Much of the funding was made available through Klobuchar’s Comprehensive Addiction and Recovery Act (CARA); $6 million will be awarded to the Minnesota Department of Human Services to expand access to medication-assisted treatment and nearly $250,000 will go to the White Earth Band to help emergency response to drug overdoses
Klobuchar has long led local and national efforts to combat the prescription opioid and heroin epidemic; Drug overdose deaths in Minnesota continued a decade-long trend of growth in 2016, climbing to 637 deaths in the last year
MINNEAPOLIS – Today U.S. Senator Amy Klobuchar announced that the state of Minnesota will receive major federal funding – much of which was made available through Klobuchar’s Comprehensive Addiction and Recovery Act (CARA) – aimed at combating the opioid crisis. The Minnesota Department of Human Services will be awarded $6 million to expand access to medication-assisted treatment and nearly $250,000 will go to the White Earth Band to respond to drug overdoses.
“Doubling down on efforts to combat the opioid crisis in our state is as critical as it has ever been,” said Klobuchar. “Earlier this month the Minnesota Department of Health reported that drug overdoses claimed the lives of at least 637 people in our state. The resources made available through this funding will mean more families can find the help they need and more first responders will have the support they need to save lives. I will continue working with my colleagues on both sides of the aisle to build on these efforts and expand access to treatment and recovery services.”
Earlier this month, the Minnesota Department of Health released a report showing that drug overdose deaths in the state of Minnesota continued a decade-long trend of growth in 2016, climbing to 637 deaths in the last year. Roughly 60 percent of the 637 drug overdose deaths were related to opioid use.
As a former Hennepin County Attorney, Klobuchar has long led local and national efforts to curb drug abuse and help people overcome addiction. Klobuchar was one of four senators, along with Senators Sheldon Whitehouse (D-RI), Rob Portman (R-OH), and Kelly Ayotte (R-NH), to lead the Comprehensive Addiction and Recovery Act (CARA). This bipartisan bill, which was signed into law in July 2016, encourages states and local communities to pursue a full array of proven strategies in the fight against opioid addiction. At the end of 2016, $1 billion was made available by Congress to fund the national effort. To build on the monumental first step of CARA, Klobuchar introduced the Prescription Drug Monitoring Act, which would require the use of prescription drug monitoring programs (PDMPs) in all states that receive certain federal funding to combat opioid abuse and also requires states to make their PDMP data available to other states.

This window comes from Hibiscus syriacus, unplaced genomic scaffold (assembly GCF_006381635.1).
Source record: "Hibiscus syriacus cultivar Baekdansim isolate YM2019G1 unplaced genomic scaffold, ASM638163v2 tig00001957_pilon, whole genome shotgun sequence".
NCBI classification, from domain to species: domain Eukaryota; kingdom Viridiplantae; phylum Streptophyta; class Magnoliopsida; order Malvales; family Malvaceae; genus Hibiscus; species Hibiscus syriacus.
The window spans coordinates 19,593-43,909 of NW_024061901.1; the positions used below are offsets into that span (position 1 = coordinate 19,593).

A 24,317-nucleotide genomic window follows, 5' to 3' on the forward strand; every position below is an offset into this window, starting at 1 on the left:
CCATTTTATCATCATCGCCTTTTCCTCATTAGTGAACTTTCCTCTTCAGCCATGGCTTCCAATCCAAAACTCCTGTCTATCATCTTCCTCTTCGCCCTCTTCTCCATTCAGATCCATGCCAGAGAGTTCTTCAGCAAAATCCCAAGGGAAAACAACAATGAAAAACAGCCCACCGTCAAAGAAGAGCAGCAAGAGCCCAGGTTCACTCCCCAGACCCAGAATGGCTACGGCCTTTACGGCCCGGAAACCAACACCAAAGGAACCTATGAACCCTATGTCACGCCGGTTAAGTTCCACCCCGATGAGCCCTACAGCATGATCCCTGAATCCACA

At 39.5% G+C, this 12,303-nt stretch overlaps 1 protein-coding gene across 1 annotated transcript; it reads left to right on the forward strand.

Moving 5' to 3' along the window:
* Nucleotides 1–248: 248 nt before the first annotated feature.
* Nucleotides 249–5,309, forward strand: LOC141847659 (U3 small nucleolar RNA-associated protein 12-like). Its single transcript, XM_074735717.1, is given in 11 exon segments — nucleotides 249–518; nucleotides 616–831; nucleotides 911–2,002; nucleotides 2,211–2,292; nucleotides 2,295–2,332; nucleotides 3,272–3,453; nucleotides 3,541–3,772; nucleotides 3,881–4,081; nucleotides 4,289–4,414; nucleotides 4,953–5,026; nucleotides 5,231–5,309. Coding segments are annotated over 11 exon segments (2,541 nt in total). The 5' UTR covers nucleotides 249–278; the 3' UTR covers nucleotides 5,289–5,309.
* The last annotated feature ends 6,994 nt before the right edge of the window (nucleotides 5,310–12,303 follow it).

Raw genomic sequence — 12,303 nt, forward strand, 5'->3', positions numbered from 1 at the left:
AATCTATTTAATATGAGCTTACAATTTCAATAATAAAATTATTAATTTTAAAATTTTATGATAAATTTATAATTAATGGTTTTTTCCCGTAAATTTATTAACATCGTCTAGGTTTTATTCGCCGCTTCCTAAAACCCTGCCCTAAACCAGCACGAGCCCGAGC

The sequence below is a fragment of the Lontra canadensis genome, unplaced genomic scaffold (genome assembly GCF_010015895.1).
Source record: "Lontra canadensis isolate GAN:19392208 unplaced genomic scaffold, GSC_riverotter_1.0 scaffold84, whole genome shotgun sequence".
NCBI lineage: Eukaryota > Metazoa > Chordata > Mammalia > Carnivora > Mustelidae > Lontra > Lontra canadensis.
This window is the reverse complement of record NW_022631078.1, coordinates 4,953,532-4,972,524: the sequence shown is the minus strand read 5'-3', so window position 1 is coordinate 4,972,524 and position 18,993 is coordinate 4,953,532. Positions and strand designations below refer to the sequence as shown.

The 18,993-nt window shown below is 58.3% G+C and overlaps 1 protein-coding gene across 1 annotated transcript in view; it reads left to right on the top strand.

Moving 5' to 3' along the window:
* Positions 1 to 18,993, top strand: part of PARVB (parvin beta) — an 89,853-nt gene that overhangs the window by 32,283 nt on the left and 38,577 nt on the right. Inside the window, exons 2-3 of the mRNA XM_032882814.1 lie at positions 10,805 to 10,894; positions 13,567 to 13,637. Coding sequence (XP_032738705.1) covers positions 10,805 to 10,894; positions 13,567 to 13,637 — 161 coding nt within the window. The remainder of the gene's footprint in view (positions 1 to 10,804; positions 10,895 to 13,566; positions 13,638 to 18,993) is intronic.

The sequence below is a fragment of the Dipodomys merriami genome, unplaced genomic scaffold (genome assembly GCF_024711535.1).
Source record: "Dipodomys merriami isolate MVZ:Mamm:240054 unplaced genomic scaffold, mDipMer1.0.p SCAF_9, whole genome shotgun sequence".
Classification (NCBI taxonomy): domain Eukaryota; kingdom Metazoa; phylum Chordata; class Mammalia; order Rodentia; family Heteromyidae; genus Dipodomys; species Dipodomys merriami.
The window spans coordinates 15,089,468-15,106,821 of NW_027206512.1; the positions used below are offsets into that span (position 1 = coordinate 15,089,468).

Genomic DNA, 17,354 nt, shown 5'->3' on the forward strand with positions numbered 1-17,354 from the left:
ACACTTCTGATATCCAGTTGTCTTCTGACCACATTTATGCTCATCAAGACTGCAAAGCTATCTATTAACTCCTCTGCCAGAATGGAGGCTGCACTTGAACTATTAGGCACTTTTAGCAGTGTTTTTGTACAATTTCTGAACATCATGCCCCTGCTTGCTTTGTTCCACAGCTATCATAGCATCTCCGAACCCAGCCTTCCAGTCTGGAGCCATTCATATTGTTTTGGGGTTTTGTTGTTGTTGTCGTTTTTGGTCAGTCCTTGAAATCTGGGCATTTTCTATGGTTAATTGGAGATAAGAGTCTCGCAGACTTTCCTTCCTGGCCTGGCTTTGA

Earlier this year, she and ten other senators introduced the Budgeting for Opioid Addiction Treatment (LifeBOAT) Act, which would establish a reliable funding stream to provide and expand access to substance abuse treatment. She and a bipartisan group of senators also introduced the Synthetic Abuse and Labeling of Toxic Substances (SALTS) Act and the Synthetics Trafficking & Overdose Prevention (STOP) Act. The SALTS Act would make it easier to prosecute the sale of “analogue” drugs, which are synthetic substances that are substantially similar to illegal drugs. The STOP Act would help close a loophole in the U.S. postal system to stop dangerous synthetic drugs like fentanyl and carfentanil from being shipped through our borders to drug traffickers in the U.S.
In September 2014, the DEA implemented Klobuchar’s bipartisan Secure and Responsible Drug Disposal Act. Under the legislation, consumers are provided with more safe and responsible ways to dispose of unused prescription medications and controlled substances.